When the Colorado Symphony announced recently that it would hold a series of bring-your-own-marijuana fund-raisers, called “Classically Cannabis: The High Note Series,” sponsored by the state’s newly legal cannabis industry, the orchestra got laughs on late-night talk shows and was featured in publications that rarely cover classical music, including High Times.
Now the city of Denver is asking the orchestra to call off the events, arguing that they would run afoul of laws prohibiting the public consumption of marijuana. The symphony, which planned the fund-raisers as private events in an effort to comply with the law, is mulling whether it can go ahead with the first one, scheduled for May 23.
With the fund-raiser concerts now in legal limbo, the time seems ripe to consider some of the artistic possibilities of cannabis-friendly classical concerts. Before the city raised its objections to the Colorado Symphony’s plans, The New York Times asked several prominent conductors, composers and musicians what they would program to appeal to concertgoers taking advantage of Colorado’s recent referendum legalizing the recreational use of marijuana.
Alan Gilbert, the music director of the New York Philharmonic, suggested Berlioz’s “Symphonie Fantastique,” which musically depicts an opium dream in parts, and “The Poem of Ecstasy,” by the Russian composer Scriabin, who became fascinated by mysticism late in his life. “Does Scriabin’s ‘Poem of Ecstasy’ really need an explanation?” he asked in an email.
Scriabin was also one of the choices suggested by Jeremy Denk, the pianist and author, who will be the music director of next month’s Ojai Music Festival in California.
“Messiaen, Scriabin — things where the composer claims certain chords have certain colors, and that have rapturous, endless clouds of notes” were Mr. Denk’s suggestions in an email. “In that same vein, but perhaps a bit more austere,” he said, he would recommend late works by Liszt and pieces by Charles-Valentin Alkan, a virtuosic 19th-century French pianist and composer, and Kaikhosru Shapurji Sorabji, a 20th-century English pianist and composer.
“Probably some of the more ‘out there’ madrigal rep would be good, too,” he said, recommending the work of Gesualdo, an Italian nobleman famous for a murderous personal life, who wrote madrigals around the turn of the 17th century. “It’s very whoa-inducing,” he said.
The composer John Adams, whose oratorio “The Gospel According to the Other Mary” was recently released by Deutsche Grammophon and whose 1991 opera, “The Death of Klinghoffer,” will get its Metropolitan Opera premiere next season, offered an entire playlist by email.His recommendations, along with his annotations: Bruckner’s Symphony No. 8 (“that adagio will last for a mere six hours”); Stockhausen’s “Helicopter String Quartet” (“won’t seem so high after all”); Messiaen’s “Et exspecto resurrectionem mortuorum” (“the saints will REALLY go marching in”); Milton Babbitt’s “Relata II” for orchestra (“will suddenly make perfect sense”); the Minimalist composer Terry Riley’s “A Rainbow in Curved Air” (“will come in all colors”); and his own “The Dharma at Big Sur” (“I swear I didn’t inhale”).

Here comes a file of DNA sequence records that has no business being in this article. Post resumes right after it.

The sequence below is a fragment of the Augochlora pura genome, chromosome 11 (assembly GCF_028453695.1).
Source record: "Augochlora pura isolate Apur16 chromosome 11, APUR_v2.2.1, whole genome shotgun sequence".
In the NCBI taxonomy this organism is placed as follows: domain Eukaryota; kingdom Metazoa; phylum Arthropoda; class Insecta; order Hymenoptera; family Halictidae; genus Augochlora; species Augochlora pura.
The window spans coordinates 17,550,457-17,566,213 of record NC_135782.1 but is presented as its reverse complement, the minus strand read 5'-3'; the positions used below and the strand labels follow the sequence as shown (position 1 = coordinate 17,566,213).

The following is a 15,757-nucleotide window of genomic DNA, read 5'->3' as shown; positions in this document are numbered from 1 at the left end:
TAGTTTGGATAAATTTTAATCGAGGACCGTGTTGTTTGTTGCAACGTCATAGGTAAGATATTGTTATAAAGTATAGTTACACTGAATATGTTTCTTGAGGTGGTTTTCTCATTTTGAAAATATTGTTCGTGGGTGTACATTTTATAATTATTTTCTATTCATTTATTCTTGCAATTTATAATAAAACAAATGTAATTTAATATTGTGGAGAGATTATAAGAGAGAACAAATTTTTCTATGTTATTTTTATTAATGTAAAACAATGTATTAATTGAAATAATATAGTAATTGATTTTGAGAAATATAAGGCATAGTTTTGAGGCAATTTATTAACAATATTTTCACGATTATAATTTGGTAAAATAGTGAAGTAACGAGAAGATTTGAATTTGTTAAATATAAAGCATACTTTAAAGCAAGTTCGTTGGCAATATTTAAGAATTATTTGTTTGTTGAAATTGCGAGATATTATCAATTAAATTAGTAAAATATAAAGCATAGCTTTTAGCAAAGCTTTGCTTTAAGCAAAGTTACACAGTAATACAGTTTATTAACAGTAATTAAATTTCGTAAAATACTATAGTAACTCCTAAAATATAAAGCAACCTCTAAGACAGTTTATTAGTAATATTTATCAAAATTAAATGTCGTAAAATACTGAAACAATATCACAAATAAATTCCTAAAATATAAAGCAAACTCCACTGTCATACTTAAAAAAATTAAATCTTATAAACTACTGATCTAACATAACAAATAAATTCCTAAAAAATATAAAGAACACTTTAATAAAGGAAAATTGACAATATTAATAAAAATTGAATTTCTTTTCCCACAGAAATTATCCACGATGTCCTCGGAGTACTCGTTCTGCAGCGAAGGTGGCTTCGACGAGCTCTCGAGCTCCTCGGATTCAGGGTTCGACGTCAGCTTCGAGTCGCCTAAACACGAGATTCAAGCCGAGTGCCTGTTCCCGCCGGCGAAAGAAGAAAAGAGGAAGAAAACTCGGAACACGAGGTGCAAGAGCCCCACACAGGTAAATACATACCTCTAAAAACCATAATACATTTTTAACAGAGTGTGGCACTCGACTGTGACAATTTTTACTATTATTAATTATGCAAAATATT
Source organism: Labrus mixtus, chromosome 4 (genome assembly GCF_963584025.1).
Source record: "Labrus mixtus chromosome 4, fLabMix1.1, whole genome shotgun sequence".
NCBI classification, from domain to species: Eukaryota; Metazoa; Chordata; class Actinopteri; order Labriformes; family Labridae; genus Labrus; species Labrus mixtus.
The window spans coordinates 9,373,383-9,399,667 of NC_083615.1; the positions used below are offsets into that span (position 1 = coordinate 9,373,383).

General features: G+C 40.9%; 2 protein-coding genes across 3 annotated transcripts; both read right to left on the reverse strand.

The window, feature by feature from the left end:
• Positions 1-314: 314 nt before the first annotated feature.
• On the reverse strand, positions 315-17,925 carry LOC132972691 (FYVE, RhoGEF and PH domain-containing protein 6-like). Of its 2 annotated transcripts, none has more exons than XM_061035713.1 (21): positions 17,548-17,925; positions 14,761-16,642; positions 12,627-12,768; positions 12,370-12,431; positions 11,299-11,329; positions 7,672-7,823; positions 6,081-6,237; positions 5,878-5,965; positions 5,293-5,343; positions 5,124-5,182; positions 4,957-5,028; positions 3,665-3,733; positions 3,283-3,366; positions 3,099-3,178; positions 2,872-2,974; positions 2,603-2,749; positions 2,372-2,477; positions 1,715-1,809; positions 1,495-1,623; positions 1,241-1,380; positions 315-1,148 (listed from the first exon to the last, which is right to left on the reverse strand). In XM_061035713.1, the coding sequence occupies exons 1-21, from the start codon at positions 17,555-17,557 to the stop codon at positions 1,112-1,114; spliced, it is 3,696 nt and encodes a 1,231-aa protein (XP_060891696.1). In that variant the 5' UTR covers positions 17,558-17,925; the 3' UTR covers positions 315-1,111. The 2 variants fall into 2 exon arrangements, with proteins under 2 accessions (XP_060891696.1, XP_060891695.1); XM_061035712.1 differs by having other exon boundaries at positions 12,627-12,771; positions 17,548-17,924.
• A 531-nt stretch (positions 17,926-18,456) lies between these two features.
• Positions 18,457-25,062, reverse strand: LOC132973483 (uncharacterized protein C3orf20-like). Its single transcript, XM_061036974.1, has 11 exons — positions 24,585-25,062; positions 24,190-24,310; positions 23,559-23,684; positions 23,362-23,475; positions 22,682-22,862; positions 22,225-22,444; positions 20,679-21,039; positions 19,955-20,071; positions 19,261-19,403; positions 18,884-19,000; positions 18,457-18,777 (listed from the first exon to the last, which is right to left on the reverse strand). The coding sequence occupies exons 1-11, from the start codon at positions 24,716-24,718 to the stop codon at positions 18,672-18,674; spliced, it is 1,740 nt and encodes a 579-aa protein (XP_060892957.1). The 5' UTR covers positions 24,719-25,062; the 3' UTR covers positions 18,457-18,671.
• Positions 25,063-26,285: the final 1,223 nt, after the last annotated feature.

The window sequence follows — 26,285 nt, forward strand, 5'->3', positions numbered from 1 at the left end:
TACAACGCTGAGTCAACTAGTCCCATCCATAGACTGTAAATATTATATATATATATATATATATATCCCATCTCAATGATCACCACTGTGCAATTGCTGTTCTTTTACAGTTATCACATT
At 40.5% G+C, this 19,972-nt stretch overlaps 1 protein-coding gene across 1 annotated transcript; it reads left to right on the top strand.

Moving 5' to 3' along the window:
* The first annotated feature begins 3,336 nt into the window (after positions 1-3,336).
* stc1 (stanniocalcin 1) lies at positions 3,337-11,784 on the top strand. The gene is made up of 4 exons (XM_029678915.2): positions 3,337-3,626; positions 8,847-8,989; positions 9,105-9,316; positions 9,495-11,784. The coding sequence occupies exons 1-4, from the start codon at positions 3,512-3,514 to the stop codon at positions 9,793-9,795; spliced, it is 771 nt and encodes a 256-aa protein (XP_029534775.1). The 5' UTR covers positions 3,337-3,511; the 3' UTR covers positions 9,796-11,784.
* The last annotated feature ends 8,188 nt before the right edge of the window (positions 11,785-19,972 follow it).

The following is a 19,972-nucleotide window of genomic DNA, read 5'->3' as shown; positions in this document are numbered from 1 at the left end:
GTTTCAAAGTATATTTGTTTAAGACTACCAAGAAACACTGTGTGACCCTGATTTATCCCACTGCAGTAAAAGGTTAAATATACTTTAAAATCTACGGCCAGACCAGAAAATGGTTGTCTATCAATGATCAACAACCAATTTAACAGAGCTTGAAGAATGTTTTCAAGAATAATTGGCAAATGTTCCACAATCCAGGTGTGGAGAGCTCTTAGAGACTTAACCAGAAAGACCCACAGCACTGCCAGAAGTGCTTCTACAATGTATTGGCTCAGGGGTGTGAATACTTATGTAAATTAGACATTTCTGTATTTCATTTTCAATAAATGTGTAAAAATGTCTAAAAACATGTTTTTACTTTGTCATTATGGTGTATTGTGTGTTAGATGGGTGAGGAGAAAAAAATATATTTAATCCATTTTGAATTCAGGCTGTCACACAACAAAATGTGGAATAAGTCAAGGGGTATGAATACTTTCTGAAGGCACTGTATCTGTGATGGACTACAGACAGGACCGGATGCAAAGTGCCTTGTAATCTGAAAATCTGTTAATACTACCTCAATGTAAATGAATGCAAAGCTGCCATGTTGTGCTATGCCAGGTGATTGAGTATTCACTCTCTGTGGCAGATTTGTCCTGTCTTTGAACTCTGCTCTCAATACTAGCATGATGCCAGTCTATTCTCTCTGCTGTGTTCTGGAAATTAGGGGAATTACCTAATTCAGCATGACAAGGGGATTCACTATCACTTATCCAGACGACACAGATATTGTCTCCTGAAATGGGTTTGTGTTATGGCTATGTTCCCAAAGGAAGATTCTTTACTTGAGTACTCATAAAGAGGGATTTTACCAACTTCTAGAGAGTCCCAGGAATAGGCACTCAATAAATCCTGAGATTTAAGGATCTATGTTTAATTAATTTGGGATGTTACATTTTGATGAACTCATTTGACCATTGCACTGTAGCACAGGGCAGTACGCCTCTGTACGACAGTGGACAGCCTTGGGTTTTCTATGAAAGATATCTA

This kind of cannabis-inspired programming for the concert hall may be some time off, even if the Colorado Symphony prevails over the city’s objections. The symphony’s plans, which its lawyers are still weighing, are on a considerably smaller scale.
Its first event, sponsored by several companies in the cannabis industry, was to be a fund-raiser. People donating a minimum of $75 would get to attend a fund-raiser at a local gallery, featuring a small ensemble from the orchestra playing a program that has yet to be announced. Any smoking would be restricted to a private patio, away from the musicians.
“Cannabis will NOT be sold at any ‘Classically Cannabis’ event,” the orchestra notes at its website, adding that guests would be encouraged to find alternatives to driving, with discounts for car services available. The symphony’s regular concert venues and programming, it adds, would “remain cannabis-free.”
In a letter objecting to the proposed fund-raisers, the city’s Department of Excise and Licenses wrote that it was advising “that you cancel the effort to use your business to provide an event for the public consumption of marijuana in violation of local and state laws.” It warned that “failure to follow the law may result in civil and criminal penalties.”
The letter also cautioned that the cannabis-themed events could endanger the symphony’s contract with the city for the use of Boettcher Concert Hall.
Jerome H. Kern, the chief executive of the Colorado Symphony and co-chairman of its board of trustees, said in a statement that the orchestra took the issues raised by the city very seriously and was reviewing them with its legal team.
“When the Colorado Symphony accepted support from the legal cannabis industry — as a means of supporting our financial operations and connecting with a culturally diverse audience — we believed we did so in full compliance with the law,” he said in a statement. “We’re confident that any questions can be resolved quickly.”
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